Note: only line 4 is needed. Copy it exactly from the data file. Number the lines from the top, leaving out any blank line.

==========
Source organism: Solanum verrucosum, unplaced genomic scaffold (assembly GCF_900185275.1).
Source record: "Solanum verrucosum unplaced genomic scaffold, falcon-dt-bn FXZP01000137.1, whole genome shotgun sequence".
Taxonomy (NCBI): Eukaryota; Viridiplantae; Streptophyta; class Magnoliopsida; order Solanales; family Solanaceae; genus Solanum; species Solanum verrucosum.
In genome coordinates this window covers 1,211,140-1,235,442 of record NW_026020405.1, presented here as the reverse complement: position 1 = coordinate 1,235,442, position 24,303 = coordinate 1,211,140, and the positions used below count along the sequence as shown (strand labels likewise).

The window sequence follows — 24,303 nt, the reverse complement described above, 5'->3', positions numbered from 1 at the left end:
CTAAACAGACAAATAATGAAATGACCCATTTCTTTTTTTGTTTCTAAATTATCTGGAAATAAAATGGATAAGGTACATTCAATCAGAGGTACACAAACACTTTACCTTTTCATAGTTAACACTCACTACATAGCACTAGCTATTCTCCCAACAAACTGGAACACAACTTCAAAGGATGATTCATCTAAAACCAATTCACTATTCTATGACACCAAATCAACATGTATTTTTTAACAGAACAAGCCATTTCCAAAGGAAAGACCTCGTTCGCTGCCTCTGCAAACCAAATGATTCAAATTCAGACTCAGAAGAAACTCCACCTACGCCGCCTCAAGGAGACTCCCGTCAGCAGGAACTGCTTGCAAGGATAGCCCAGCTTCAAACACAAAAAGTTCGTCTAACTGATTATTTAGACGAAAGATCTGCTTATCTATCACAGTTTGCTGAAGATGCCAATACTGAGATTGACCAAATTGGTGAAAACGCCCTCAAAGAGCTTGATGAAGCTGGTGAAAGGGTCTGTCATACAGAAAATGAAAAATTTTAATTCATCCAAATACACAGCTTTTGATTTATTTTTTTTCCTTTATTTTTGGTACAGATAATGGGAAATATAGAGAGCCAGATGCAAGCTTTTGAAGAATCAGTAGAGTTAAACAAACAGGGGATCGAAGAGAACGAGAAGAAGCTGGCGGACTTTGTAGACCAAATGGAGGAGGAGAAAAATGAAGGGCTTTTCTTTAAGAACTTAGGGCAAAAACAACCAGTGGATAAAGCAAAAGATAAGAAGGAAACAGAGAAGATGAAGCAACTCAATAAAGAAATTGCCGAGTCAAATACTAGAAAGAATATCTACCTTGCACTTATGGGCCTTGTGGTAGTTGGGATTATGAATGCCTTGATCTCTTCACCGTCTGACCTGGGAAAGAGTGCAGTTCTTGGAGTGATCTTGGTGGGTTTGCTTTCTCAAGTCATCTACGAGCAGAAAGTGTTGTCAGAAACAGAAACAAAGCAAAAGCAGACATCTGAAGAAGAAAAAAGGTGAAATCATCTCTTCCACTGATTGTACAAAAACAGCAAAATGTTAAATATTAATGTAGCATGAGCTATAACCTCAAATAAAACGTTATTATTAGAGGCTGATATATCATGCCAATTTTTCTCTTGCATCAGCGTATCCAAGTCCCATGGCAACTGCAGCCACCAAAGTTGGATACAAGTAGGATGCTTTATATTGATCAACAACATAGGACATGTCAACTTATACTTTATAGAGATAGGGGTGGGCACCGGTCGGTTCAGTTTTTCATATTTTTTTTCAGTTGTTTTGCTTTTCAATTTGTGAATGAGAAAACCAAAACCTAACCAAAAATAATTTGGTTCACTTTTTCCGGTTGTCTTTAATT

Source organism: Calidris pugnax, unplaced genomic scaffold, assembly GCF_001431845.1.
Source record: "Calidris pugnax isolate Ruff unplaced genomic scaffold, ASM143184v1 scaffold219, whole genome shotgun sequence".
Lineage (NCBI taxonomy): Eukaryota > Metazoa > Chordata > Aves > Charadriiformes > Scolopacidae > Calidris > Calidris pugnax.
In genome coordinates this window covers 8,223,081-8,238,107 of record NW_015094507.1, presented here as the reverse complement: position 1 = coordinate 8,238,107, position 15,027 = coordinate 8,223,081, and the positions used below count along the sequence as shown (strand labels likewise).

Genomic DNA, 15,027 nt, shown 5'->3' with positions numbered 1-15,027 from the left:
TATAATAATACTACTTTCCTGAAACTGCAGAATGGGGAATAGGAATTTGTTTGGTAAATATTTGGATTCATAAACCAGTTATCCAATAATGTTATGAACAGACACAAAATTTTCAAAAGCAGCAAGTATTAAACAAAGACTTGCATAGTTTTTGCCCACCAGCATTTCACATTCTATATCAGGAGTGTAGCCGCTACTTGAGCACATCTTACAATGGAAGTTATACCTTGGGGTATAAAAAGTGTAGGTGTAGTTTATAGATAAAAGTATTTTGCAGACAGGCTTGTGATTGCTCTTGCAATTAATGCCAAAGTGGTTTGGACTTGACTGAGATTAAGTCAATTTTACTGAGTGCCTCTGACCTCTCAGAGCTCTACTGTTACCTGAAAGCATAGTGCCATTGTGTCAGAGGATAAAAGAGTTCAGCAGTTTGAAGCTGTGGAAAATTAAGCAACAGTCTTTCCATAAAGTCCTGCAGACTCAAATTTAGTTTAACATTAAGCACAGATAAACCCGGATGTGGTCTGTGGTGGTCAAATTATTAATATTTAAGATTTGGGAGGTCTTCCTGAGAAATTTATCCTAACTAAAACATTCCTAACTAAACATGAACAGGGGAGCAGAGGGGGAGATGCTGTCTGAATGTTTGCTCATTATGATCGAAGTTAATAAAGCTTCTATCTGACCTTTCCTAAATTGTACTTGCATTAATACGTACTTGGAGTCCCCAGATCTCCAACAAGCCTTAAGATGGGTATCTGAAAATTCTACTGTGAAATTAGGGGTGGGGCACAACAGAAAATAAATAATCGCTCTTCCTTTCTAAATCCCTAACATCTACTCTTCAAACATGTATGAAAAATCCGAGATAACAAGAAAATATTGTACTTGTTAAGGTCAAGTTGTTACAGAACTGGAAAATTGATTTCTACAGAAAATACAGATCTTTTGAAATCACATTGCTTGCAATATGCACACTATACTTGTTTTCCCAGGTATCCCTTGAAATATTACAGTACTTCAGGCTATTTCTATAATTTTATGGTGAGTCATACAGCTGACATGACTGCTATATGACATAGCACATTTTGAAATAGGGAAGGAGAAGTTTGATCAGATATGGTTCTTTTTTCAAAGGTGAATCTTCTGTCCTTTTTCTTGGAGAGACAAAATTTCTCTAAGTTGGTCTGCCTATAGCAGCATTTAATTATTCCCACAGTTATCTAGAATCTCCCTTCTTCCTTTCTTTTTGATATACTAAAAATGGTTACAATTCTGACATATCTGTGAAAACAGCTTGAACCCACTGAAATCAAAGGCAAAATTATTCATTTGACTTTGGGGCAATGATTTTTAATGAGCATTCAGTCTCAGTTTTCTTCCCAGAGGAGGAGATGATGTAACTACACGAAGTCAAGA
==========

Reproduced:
In genome coordinates this window covers 1,211,140-1,235,442 of record NW_026020405.1, presented here as the reverse complement: position 1 = coordinate 1,235,442, position 24,303 = coordinate 1,211,140, and the positions used below count along the sequence as shown (strand labels likewise).